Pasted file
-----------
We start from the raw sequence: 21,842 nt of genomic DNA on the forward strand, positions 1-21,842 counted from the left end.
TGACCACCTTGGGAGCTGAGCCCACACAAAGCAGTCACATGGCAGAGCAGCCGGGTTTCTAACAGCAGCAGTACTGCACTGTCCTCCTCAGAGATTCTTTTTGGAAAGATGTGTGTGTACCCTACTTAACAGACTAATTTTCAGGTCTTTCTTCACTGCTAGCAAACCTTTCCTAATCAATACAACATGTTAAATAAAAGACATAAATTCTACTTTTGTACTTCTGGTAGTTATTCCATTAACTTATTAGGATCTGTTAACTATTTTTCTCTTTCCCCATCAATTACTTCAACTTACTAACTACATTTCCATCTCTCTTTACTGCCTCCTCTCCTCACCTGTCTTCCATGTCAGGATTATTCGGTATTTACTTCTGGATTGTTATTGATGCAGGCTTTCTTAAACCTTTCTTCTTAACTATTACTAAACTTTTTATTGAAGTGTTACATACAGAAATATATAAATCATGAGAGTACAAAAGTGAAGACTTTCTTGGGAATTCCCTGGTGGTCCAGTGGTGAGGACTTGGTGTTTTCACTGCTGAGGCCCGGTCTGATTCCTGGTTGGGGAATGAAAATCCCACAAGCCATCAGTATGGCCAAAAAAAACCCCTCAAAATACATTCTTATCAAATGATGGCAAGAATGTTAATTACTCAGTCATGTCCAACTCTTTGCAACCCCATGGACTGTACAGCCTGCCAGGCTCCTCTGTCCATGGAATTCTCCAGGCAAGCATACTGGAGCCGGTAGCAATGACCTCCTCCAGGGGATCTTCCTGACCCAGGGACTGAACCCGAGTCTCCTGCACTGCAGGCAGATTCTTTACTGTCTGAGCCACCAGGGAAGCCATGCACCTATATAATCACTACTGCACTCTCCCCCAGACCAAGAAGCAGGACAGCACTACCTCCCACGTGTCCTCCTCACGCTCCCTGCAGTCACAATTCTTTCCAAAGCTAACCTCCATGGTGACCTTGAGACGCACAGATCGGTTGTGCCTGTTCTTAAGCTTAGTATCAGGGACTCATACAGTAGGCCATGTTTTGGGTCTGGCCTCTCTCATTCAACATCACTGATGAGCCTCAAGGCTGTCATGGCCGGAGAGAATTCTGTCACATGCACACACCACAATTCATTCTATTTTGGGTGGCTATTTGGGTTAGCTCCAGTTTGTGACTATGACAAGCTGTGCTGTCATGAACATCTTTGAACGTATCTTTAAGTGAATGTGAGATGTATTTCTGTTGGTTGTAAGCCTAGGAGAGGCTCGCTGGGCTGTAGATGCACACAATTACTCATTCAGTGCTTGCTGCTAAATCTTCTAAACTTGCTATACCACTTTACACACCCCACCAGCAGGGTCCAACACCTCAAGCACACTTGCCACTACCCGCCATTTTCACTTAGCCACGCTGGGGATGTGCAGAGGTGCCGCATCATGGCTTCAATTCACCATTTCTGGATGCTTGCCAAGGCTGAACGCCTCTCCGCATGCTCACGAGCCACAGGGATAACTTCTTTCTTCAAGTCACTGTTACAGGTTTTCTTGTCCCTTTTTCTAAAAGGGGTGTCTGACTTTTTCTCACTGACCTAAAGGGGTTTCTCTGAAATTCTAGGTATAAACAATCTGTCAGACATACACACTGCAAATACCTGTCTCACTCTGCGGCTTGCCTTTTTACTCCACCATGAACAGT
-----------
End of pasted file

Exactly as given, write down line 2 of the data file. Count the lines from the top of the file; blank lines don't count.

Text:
TGACCACCTTGGGAGCTGAGCCCACACAAAGCAGTCACATGGCAGAGCAGCCGGGTTTCTAACAGCAGCAGTACTGCACTGTCCTCCTCAGAGATTCTTTTTGGAAAGATGTGTGTGTACCCTACTTAACAGACTAATTTTCAGGTCTTTCTTCACTGCTAGCAAACCTTTCCTAATCAATACAACATGTTAAATAAAAGACATAAATTCTACTTTTGTACTTCTGGTAGTTATTCCATTAACTTATTAGGATCTGTTAACTATTTTTCTCTTTCCCCATCAATTACTTCAACTTACTAACTACATTTCCATCTCTCTTTACTGCCTCCTCTCCTCACCTGTCTTCCATGTCAGGATTATTCGGTATTTACTTCTGGATTGTTATTGATGCAGGCTTTCTTAAACCTTTCTTCTTAACTATTACTAAACTTTTTATTGAAGTGTTACATACAGAAATATATAAATCATGAGAGTACAAAAGTGAAGACTTTCTTGGGAATTCCCTGGTGGTCCAGTGGTGAGGACTTGGTGTTTTCACTGCTGAGGCCCGGTCTGATTCCTGGTTGGGGAATGAAAATCCCACAAGCCATCAGTATGGCCAAAAAAAACCCCTCAAAATACATTCTTATCAAATGATGGCAAGAATGTTAATTACTCAGTCATGTCCAACTCTTTGCAACCCCATGGACTGTACAGCCTGCCAGGCTCCTCTGTCCATGGAATTCTCCAGGCAAGCATACTGGAGCCGGTAGCAATGACCTCCTCCAGGGGATCTTCCTGACCCAGGGACTGAACCCGAGTCTCCTGCACTGCAGGCAGATTCTTTACTGTCTGAGCCACCAGGGAAGCCATGCACCTATATAATCACTACTGCACTCTCCCCCAGACCAAGAAGCAGGACAGCACTACCTCCCACGTGTCCTCCTCACGCTCCCTGCAGTCACAATTCTTTCCAAAGCTAACCTCCATGGTGACCTTGAGACGCACAGATCGGTTGTGCCTGTTCTTAAGCTTAGTATCAGGGACTCATACAGTAGGCCATGTTTTGGGTCTGGCCTCTCTCATTCAACATCACTGATGAGCCTCAAGGCTGTCATGGCCGGAGAGAATTCTGTCACATGCACACACCACAATTCATTCTATTTTGGGTGGCTATTTGGGTTAGCTCCAGTTTGTGACTATGACAAGCTGTGCTGTCATGAACATCTTTGAACGTATCTTTAAGTGAATGTGAGATGTATTTCTGTTGGTTGTAAGCCTAGGAGAGGCTCGCTGGGCTGTAGATGCACACAATTACTCATTCAGTGCTTGCTGCTAAATCTTCTAAACTTGCTATACCACTTTACACACCCCACCAGCAGGGTCCAACACCTCAAGCACACTTGCCACTACCCGCCATTTTCACTTAGCCACGCTGGGGATGTGCAGAGGTGCCGCATCATGGCTTCAATTCACCATTTCTGGATGCTTGCCAAGGCTGAACGCCTCTCCGCATGCTCACGAGCCACAGGGATAACTTCTTTCTTCAAGTCACTGTTACAGGTTTTCTTGTCCCTTTTTCTAAAAGGGGTGTCTGACTTTTTCTCACTGACCTAAAGGGGTTTCTCTGAAATTCTAGGTATAAACAATCTGTCAGACATACACACTGCAAATACCTGTCTCACTCTGCGGCTTGCCTTTTTACTCCACCATGAACAGT